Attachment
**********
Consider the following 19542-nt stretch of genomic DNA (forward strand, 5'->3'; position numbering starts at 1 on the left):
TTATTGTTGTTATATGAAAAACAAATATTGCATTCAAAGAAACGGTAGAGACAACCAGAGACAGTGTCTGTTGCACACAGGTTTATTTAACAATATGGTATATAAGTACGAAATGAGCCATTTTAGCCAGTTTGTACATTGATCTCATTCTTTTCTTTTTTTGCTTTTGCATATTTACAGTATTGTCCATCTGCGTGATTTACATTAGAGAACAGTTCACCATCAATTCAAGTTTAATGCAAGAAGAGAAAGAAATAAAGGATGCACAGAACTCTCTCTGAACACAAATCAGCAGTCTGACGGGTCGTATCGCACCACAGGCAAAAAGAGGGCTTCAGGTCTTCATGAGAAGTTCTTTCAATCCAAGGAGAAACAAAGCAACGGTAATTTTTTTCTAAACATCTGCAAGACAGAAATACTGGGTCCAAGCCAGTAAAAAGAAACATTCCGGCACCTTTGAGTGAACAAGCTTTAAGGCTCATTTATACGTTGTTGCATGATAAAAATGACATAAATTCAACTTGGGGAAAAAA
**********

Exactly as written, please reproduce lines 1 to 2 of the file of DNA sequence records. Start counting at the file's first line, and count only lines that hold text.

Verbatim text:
Consider the following 19542-nt stretch of genomic DNA (forward strand, 5'->3'; position numbering starts at 1 on the left):
TTATTGTTGTTATATGAAAAACAAATATTGCATTCAAAGAAACGGTAGAGACAACCAGAGACAGTGTCTGTTGCACACAGGTTTATTTAACAATATGGTATATAAGTACGAAATGAGCCATTTTAGCCAGTTTGTACATTGATCTCATTCTTTTCTTTTTTTGCTTTTGCATATTTACAGTATTGTCCATCTGCGTGATTTACATTAGAGAACAGTTCACCATCAATTCAAGTTTAATGCAAGAAGAGAAAGAAATAAAGGATGCACAGAACTCTCTCTGAACACAAATCAGCAGTCTGACGGGTCGTATCGCACCACAGGCAAAAAGAGGGCTTCAGGTCTTCATGAGAAGTTCTTTCAATCCAAGGAGAAACAAAGCAACGGTAATTTTTTTCTAAACATCTGCAAGACAGAAATACTGGGTCCAAGCCAGTAAAAAGAAACATTCCGGCACCTTTGAGTGAACAAGCTTTAAGGCTCATTTATACGTTGTTGCATGATAAAAATGACATAAATTCAACTTGGGGAAAAAA